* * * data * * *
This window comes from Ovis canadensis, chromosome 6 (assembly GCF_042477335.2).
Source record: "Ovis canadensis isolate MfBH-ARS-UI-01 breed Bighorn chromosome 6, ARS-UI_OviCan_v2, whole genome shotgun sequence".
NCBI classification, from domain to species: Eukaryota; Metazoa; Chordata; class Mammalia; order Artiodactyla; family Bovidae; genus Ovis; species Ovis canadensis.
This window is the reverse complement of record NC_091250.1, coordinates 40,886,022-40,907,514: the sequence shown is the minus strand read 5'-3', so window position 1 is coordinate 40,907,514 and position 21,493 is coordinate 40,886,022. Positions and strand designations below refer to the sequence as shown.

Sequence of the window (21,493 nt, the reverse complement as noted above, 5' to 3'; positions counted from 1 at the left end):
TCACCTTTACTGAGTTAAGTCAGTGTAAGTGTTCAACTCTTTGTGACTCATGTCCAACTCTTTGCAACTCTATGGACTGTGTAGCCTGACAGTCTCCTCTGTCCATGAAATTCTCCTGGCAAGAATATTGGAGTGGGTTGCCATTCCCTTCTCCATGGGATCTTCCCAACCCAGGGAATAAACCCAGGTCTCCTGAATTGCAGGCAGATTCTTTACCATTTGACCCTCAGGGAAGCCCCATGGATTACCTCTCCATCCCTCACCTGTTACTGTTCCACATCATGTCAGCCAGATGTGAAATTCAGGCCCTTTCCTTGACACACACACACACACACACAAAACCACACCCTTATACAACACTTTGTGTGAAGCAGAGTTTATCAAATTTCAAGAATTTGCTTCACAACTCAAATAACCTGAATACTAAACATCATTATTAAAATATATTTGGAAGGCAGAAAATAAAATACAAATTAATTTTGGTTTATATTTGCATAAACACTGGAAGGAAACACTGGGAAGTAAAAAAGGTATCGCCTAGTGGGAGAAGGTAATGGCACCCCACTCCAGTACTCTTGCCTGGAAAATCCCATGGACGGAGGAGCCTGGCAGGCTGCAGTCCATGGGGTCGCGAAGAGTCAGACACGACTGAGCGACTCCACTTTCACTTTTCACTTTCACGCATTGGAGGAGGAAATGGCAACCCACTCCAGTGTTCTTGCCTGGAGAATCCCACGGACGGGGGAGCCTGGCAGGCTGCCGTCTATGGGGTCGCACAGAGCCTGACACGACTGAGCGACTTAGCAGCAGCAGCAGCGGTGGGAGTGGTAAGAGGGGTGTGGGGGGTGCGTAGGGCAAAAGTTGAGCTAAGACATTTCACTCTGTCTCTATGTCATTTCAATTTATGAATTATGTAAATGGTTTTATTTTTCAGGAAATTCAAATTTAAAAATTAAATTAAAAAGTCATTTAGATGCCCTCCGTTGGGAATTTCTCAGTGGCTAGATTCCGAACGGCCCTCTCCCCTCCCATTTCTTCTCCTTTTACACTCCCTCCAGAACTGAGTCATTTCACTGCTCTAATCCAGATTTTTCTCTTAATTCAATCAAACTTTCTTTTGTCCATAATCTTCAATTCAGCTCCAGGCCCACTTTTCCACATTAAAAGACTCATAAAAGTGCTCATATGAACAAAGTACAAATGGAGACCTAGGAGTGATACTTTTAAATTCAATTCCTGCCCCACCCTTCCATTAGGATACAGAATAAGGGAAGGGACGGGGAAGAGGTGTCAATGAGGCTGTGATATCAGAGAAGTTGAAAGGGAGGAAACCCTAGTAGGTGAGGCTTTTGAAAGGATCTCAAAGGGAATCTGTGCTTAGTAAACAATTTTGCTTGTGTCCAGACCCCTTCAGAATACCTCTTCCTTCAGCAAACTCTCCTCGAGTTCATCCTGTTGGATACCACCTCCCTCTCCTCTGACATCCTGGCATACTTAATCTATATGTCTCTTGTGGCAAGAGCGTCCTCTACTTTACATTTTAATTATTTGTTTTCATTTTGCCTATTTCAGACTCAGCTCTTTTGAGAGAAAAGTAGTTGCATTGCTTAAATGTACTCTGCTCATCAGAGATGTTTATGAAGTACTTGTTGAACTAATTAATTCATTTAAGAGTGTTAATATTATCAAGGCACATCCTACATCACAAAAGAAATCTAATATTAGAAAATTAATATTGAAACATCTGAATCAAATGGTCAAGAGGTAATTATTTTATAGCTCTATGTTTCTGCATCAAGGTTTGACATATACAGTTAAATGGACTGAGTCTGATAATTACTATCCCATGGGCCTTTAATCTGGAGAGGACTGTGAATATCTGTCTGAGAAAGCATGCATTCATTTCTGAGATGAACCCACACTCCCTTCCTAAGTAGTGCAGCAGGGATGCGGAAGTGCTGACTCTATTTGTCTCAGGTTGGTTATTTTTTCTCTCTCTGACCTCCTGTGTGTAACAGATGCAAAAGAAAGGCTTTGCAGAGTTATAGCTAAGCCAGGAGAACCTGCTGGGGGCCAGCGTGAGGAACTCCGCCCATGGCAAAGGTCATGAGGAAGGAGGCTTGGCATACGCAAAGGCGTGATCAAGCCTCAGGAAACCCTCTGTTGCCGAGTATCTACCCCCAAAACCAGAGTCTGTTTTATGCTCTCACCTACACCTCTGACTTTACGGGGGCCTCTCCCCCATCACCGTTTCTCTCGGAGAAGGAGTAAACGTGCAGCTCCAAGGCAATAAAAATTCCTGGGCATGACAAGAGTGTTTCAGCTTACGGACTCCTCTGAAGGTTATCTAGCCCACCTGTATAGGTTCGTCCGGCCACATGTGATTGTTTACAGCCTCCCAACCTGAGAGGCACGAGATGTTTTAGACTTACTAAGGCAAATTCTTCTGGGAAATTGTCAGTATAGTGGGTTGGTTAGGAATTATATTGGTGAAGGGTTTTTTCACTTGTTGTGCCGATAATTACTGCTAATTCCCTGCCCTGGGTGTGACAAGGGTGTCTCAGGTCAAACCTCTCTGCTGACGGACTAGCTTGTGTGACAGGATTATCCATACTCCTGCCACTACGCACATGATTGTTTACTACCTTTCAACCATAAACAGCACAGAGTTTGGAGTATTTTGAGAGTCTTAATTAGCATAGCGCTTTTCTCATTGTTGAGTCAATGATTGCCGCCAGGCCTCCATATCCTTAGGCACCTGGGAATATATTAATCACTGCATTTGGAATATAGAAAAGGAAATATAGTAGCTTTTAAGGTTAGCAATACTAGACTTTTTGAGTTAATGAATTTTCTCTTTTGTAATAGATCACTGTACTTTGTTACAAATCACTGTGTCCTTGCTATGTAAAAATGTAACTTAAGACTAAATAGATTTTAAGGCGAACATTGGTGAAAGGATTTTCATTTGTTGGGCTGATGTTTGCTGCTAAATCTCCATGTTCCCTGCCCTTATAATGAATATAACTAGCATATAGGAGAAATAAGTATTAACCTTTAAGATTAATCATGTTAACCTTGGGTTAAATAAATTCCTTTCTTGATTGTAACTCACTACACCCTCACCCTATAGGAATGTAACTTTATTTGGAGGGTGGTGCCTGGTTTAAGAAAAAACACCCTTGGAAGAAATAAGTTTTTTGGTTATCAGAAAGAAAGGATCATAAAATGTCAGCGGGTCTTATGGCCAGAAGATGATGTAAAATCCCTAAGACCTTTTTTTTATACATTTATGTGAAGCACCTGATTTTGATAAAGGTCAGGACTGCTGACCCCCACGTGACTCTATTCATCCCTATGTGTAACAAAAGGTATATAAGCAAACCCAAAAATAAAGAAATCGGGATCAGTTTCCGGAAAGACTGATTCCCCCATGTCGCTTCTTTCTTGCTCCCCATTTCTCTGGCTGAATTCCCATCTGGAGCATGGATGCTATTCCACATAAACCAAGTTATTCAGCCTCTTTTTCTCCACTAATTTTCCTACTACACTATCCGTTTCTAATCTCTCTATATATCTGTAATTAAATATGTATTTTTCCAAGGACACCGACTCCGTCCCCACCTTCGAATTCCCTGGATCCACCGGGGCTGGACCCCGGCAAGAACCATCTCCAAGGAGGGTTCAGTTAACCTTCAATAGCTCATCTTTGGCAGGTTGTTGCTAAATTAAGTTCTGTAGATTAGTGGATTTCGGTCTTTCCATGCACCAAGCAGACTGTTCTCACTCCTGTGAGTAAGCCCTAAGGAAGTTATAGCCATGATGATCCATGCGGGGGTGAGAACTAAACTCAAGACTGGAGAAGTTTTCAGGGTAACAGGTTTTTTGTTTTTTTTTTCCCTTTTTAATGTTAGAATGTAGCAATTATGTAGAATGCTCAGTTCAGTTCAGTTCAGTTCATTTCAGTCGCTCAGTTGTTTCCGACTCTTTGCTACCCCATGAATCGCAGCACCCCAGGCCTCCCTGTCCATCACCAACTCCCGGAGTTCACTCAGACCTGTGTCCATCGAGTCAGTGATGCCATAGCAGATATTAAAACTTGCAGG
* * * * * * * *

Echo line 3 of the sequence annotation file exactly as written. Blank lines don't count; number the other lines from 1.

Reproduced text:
NCBI classification, from domain to species: Eukaryota; Metazoa; Chordata; class Mammalia; order Artiodactyla; family Bovidae; genus Ovis; species Ovis canadensis.